1936 Gibson Trojan

FON 1078B-7. The very first J-35 model guitars are most easily differentiated from those built later by their absence of back body binding. These guitars have come to be known as "Trojans" thanks to a single guitar's listing in the Gibson order ledgers. The moniker "Trojan" was never advertised in Gibson's catalogs, and the emergence of this model -- a transitional instrument bridging the original Jumbo model and the J-35 -- is a relatively recent event in the vintage guitar world. These are rare guitars; how rare, exactly, remains unknown. But J-35's without back binding seem to vanish by 1937.

Back binding, or lack of it, isn't the only design element characteristic of the Trojan. There are at least two documented Trojans that feature the Jumbo's deep and un-tapered body, although the three instruments we've personally encountered all have body depths typical of later J-35s, with a depth of 4-3/4" at the endpin and a 1" taper to the neck heel.

Perhaps a more significant difference between the Trojans and J-35s is the top's small soundhole (3-3/4" diameter, the same as the Jumbo's), and thinner top (measuring .100" versus .120"). The tonal results of building a large guitar with a thin top and small soundhole can't be understated -- this Trojan is quite different than the '37 J-35 that is also currently at Folkway. It has a warmer and more open bass response than the dry and articulate 3 tone bar J-35 norm, but retains the treble power and overall quick attack.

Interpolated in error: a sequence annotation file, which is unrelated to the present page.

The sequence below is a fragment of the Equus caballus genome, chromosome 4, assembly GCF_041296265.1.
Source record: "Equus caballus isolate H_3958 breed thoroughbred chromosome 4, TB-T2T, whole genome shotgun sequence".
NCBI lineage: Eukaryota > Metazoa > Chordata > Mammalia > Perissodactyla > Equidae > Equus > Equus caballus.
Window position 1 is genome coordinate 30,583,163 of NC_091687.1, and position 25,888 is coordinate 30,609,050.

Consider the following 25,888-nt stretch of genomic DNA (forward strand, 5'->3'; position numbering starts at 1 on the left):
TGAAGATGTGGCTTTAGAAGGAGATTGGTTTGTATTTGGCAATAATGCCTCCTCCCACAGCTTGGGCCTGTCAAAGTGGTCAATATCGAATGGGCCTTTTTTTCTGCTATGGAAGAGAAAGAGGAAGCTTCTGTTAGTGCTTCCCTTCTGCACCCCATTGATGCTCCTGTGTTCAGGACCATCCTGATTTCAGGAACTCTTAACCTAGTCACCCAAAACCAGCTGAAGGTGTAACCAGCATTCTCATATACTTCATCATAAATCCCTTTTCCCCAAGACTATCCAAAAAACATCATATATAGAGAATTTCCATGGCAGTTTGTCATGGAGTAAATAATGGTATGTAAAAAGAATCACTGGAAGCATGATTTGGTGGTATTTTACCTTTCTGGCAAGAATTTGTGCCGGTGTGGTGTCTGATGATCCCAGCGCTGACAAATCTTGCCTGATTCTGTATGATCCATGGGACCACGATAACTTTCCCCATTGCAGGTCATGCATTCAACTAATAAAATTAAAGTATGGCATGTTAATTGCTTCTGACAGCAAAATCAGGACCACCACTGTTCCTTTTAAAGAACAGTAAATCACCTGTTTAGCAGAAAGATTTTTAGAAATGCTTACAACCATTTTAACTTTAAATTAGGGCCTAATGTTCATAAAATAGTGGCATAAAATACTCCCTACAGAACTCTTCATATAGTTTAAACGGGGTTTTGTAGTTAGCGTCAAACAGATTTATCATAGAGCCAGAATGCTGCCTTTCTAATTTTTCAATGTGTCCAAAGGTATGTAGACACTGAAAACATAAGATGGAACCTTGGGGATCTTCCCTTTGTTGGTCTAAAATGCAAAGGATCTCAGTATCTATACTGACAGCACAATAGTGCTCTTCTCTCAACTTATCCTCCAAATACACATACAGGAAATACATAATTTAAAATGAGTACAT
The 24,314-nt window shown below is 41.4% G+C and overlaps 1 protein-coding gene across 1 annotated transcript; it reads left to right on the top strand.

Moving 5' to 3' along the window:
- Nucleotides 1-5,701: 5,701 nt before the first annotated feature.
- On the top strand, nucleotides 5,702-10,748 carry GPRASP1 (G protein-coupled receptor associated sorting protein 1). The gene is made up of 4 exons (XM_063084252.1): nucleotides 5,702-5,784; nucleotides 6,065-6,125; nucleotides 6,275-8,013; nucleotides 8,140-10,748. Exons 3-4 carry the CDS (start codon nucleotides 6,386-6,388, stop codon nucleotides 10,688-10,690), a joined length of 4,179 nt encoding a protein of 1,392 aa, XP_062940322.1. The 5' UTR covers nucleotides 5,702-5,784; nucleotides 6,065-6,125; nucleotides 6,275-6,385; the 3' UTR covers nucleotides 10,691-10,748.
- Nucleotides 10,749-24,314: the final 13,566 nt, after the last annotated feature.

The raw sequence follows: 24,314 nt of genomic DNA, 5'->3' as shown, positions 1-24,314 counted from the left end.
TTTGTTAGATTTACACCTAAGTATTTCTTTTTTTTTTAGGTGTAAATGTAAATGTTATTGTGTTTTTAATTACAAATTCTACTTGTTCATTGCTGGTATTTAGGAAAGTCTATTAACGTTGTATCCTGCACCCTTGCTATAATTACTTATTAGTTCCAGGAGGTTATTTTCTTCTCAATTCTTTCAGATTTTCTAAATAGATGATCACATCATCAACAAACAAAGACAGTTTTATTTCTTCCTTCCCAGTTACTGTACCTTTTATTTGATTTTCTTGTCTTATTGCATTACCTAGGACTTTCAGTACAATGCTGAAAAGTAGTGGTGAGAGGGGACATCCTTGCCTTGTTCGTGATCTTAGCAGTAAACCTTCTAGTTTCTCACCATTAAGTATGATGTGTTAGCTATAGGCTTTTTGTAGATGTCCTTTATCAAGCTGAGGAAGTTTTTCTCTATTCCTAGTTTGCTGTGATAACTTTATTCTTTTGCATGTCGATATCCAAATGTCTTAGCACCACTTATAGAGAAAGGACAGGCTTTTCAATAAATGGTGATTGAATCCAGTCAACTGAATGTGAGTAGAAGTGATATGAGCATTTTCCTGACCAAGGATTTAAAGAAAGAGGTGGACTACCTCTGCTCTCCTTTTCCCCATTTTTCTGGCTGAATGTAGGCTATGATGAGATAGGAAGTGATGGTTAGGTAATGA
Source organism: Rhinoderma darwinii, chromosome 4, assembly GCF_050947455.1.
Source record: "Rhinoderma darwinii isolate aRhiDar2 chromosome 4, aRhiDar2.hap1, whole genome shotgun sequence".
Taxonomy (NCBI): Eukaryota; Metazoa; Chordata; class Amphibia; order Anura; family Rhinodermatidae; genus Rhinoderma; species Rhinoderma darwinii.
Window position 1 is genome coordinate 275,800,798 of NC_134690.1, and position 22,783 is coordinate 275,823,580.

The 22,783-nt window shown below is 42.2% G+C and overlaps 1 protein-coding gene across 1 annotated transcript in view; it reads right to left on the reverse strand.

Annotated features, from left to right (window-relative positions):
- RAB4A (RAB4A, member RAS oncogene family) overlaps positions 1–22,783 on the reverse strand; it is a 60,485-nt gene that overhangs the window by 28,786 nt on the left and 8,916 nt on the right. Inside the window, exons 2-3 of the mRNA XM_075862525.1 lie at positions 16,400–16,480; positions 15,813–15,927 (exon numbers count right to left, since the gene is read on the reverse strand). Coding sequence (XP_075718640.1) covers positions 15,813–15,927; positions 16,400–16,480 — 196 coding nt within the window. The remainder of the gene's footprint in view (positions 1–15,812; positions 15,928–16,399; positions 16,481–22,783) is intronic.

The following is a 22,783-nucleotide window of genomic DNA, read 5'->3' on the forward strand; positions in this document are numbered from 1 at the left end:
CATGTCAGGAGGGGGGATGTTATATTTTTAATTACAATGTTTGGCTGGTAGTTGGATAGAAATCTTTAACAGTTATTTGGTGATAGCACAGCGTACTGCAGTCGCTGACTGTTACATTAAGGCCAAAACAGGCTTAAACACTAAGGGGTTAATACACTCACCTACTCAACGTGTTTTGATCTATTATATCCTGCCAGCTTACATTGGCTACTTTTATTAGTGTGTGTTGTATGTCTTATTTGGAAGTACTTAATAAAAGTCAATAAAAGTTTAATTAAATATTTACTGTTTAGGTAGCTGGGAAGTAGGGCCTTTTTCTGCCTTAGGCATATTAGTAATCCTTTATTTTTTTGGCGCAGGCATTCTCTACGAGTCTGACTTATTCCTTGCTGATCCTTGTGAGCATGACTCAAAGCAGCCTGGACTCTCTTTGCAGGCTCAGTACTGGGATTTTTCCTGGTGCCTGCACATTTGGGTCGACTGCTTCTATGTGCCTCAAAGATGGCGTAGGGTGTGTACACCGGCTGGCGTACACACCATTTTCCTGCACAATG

This Trojan is a perfectly original, crack-free, un-repaired, two owner guitar. We were told that the guitar's first owner was Country Music Hall of Famer Hank Snow, from whom the guitar was bought by the father of the gentleman who ultimately sent the guitar to us. His father took guitar lessons from Hank back in the day. The guitar has lived its life, until now, in Halifax, Nova Scotia, and has the Made in USA export stamp on the back of the headstock indicative of instruments exported out of the US. No lose or repaired braces, no changed parts of any kind, and completely original finish. The guitar has been played well, with heavy fretwear in the first position, worn finish on the back of the neck and by the soundhole. There is the usual assortment of dings and scratches on the finish, but no areas of excessive finish damage.

It's an awe-inspiring instrument, with more headroom and volume than you'd expect for any un-amplified guitar; but, somehow retains the warmth and character vintage Gibson guitars are sought for. Deliciously comfortable V neck with a nutwidth of 1-3/4"; action currently set at 6 to 8 64ths, and there's enough saddle height above the full-thickness bridge to lower it further.

With new deluxe hardshell case